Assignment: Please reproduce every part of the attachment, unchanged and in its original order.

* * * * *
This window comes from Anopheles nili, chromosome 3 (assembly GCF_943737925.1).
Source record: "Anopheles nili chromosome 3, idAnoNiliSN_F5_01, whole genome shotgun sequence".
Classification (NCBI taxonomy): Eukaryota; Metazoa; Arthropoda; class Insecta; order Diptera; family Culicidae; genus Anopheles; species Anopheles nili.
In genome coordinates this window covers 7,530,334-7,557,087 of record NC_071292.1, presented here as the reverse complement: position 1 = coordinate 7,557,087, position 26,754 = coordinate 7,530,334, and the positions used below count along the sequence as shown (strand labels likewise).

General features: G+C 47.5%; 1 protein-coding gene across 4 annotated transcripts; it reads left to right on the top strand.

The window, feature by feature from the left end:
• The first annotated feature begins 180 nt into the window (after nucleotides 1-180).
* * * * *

This window comes from Anopheles nili, chromosome 3 (assembly GCF_943737925.1).
Source record: "Anopheles nili chromosome 3, idAnoNiliSN_F5_01, whole genome shotgun sequence".
Classification (NCBI taxonomy): Eukaryota; Metazoa; Arthropoda; class Insecta; order Diptera; family Culicidae; genus Anopheles; species Anopheles nili.
In genome coordinates this window covers 7,530,334-7,557,087 of record NC_071292.1, presented here as the reverse complement: position 1 = coordinate 7,557,087, position 26,754 = coordinate 7,530,334, and the positions used below count along the sequence as shown (strand labels likewise).

General features: G+C 47.5%; 1 protein-coding gene across 4 annotated transcripts; it reads left to right on the top strand.

The window, feature by feature from the left end:
• The first annotated feature begins 180 nt into the window (after nucleotides 1-180).